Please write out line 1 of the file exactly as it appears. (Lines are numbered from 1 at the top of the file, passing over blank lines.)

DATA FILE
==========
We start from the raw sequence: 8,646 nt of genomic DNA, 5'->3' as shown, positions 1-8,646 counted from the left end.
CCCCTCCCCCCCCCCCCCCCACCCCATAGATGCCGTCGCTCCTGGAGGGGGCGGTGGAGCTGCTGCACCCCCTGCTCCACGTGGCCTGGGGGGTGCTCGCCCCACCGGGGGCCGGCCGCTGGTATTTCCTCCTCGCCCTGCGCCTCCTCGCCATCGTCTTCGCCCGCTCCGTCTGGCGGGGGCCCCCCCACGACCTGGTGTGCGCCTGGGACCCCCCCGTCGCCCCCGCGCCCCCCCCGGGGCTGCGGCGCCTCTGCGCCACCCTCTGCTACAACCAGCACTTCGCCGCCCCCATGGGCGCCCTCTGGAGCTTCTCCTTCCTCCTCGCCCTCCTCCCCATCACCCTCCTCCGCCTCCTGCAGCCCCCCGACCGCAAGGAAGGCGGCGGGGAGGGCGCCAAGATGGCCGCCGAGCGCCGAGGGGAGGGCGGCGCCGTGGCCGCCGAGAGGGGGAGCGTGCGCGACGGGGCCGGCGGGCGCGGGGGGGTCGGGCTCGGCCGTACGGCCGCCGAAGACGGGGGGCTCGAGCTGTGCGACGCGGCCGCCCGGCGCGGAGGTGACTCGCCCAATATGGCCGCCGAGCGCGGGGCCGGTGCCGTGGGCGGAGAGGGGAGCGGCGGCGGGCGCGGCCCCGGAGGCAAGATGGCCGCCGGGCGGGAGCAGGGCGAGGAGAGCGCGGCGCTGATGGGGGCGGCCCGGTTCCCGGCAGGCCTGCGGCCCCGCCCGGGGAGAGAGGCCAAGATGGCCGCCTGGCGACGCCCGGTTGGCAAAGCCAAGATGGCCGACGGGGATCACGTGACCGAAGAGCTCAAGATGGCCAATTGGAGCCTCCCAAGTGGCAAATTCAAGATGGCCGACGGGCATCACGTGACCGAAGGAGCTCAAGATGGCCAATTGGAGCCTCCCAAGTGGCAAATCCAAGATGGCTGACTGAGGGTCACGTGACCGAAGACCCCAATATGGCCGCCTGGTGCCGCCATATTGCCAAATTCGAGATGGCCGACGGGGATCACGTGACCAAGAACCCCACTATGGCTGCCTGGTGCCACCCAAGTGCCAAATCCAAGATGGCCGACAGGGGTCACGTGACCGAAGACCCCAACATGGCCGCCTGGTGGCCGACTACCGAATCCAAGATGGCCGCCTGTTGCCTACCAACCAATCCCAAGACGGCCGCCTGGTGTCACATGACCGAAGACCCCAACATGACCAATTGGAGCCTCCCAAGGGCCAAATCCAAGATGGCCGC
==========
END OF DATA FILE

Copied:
We start from the raw sequence: 8,646 nt of genomic DNA, 5'->3' as shown, positions 1-8,646 counted from the left end.